In count IX in both complaints, plaintiffs' mothers alleged McLean and the individual administrators caused plaintiffs to suffer sexual abuse, sexual harassment, and sexual grooming, injuries for which plaintiffs have received medical and mental-health treatment. Such treatment has resulted in medical expenses for which plaintiffs' mothers are responsible pursuant to section 15 of the Rights of Married Persons Act(750 ILCS 65/15 (West 2008)), sometimes referred to as the family medical expense act and for which they seek reimbursement from McLean and the individual administrators.
In count X of plaintiff Jane Doe-3's complaint, she alleged the individual administrators breached their fiduciary duties of trust to her by willfully and wantonly passing White to Urbana. She claimed this breach of trust proximately caused her harm. In count XI, plaintiff Jane Doe-3 alleged McLean was liable based on respondeat superior, as the alleged breach of fiduciary duty occurred within the scopes of their employment. Plaintiff Jane Doe-7 did not allege any cause of action related to a breach of fiduciary duty.
In March 2009, in both cases, McLean and the individual administrators filed motions to dismiss plaintiffs' second-amended complaint pursuant to section 2-619.1 of the Code of Civil Procedure (735 ILCS 5/2-619.1 (West 2008)). Assistant Principal Heidbreder filed his own motion, as he was not represented by McLean's and the other administrator's attorney. However, Heidbreder's motions mirrored those of McLean and the other individual administrators. First, McLean and the individual administrators, including Heidbreder, claimed that pursuant to the public-duty rule, they owed no legal duty to plaintiffs because plaintiffs were never students in the McLean district. Second, they claim a private cause of action cannot be maintained for a failure to report under the Reporting Act. Third, plaintiffs suffered no pecuniary damages and, therefore, neither they nor their mothers can maintain a cause of action for fraudulent misrepresentation. Fourth, because plaintiffs have failed to allege any viable cause of action against the individual administrators, a claim for respondeat superior cannot be maintained against McLean. Fifth, pursuant to sections 2-604 and 2-604.1 of the Code of Civil Procedure (735 ILCS 5/2-604, 2-604.1 (West 2008)), plaintiffs' complaints must be dismissed because they cannot seek punitive damages or include an ad damnum clause in a personal-injury action.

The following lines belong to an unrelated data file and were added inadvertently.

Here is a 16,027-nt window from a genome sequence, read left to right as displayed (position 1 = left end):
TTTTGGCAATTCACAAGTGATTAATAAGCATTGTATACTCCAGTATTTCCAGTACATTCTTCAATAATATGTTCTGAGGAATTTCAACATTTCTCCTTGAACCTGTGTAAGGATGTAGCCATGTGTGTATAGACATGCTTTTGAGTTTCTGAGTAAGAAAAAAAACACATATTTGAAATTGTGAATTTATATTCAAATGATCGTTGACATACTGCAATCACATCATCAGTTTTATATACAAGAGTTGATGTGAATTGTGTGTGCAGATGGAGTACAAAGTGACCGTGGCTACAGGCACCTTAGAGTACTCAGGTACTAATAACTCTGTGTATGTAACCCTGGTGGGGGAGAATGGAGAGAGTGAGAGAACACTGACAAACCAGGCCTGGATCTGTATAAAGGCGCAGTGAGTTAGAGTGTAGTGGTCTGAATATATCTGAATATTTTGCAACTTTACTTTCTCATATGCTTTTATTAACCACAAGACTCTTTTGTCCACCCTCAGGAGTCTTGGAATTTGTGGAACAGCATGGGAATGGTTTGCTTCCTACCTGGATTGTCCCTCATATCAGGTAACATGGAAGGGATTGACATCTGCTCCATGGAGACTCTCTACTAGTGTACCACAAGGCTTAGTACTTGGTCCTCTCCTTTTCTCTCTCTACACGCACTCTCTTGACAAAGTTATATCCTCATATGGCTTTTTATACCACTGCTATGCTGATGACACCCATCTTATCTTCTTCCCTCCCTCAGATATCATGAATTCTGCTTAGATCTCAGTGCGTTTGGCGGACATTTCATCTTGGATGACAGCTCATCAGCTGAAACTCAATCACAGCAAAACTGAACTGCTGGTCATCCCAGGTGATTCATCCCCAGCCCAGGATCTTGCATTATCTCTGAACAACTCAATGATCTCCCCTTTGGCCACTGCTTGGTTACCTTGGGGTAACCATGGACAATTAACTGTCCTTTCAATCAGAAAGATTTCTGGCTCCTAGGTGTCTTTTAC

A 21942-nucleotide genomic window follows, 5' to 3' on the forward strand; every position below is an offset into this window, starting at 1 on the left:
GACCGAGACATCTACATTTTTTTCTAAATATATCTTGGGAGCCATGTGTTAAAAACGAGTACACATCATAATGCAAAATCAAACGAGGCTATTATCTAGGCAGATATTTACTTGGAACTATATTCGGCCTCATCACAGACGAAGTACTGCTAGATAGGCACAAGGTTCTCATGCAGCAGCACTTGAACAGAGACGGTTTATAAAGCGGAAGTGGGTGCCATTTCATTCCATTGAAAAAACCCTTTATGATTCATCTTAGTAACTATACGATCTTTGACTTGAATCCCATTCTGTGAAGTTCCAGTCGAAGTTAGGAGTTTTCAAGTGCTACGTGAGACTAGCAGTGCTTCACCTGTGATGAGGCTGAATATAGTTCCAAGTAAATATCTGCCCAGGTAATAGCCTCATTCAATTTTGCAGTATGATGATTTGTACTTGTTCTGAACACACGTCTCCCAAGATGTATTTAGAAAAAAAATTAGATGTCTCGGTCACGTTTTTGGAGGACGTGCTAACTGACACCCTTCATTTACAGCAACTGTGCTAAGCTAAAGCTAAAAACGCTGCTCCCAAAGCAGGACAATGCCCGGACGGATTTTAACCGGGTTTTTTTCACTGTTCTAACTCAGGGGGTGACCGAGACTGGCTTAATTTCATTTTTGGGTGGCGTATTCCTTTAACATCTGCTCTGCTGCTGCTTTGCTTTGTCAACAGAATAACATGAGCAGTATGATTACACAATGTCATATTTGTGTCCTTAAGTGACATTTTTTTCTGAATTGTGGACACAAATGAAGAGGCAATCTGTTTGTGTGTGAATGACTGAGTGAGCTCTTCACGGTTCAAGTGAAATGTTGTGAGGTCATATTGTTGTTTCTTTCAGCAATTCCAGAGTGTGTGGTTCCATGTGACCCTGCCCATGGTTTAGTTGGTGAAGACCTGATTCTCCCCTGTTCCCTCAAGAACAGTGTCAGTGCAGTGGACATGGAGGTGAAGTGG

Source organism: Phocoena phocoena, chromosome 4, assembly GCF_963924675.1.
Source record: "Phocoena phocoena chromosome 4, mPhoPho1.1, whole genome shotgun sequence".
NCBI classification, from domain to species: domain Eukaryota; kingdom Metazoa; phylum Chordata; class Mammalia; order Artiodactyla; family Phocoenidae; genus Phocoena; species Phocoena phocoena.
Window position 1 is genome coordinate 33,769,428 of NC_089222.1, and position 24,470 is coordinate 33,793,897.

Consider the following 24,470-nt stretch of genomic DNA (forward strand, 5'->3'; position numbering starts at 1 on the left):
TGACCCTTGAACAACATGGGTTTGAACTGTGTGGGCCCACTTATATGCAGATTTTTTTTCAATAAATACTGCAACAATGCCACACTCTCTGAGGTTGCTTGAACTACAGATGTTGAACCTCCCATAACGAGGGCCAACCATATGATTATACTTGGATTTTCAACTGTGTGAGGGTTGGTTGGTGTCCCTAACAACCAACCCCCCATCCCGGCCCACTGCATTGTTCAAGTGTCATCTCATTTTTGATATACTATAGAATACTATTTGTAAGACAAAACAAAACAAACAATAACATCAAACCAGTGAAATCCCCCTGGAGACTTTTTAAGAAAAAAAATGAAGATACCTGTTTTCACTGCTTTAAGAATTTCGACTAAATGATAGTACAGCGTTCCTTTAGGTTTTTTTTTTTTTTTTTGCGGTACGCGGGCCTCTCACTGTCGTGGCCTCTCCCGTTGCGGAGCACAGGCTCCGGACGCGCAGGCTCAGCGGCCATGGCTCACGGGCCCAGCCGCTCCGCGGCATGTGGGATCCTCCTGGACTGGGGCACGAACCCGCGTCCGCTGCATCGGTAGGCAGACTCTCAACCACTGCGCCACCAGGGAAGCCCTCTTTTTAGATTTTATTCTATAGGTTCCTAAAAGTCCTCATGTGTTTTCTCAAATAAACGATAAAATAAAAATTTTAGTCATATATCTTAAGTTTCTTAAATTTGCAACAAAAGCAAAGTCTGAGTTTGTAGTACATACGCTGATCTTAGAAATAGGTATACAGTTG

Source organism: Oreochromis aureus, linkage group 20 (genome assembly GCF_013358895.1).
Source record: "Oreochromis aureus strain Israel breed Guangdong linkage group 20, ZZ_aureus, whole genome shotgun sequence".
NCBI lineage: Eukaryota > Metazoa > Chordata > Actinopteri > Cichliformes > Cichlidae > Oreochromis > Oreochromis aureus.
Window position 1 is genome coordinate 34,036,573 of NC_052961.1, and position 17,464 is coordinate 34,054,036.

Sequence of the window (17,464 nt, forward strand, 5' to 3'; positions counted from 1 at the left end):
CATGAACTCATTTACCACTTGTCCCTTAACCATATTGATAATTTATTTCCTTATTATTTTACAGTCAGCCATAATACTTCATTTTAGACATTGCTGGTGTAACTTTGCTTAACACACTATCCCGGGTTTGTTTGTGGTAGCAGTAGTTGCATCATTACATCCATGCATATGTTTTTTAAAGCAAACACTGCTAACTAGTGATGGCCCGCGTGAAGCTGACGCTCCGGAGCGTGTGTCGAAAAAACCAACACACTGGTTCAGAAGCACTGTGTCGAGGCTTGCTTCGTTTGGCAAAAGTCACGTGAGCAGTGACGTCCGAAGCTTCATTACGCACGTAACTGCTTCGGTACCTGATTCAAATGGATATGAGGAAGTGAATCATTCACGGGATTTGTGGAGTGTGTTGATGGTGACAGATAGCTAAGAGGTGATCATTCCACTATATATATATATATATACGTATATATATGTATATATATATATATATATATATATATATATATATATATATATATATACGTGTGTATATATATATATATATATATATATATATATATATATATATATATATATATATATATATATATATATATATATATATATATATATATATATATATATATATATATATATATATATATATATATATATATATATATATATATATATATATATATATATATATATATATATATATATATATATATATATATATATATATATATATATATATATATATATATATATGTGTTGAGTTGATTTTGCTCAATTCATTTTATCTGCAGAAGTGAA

In June 2009, the trial court conducted a hearing on defendants' motion to dismiss in both cases. After considering arguments of counsel, the court held that the public-duty rule applied and precluded plaintiffs' claims against McLean and the individual administrators. The court found that neither McLean nor its administrators owed a duty of care to plaintiffs. The court also found that there existed no cause of action for the concept plaintiffs referred to as "passing." Further, the court found fraud was not available as a cause of action because there had been no pecuniary loss.
In October 2009, plaintiffs separately filed motions to reconsider the trial court's dismissal of their second-amended complaints based on newly discovered evidence. According to plaintiffs, there was a related pending lawsuit in federal court in the Central District of Illinois, Peoria Division, filed by Jane Doe-10 and Jane Doe-11 (students in the McLean school district) against White, McLean, and the individual administrators (case No. 08-CV-1287). As part of discovery in that federal lawsuit, McLean and the individual administrators produced a copy of a January 2007 e-mail communication between Assistant Superintendent Pye and Julie Bastings, the teacher's union ...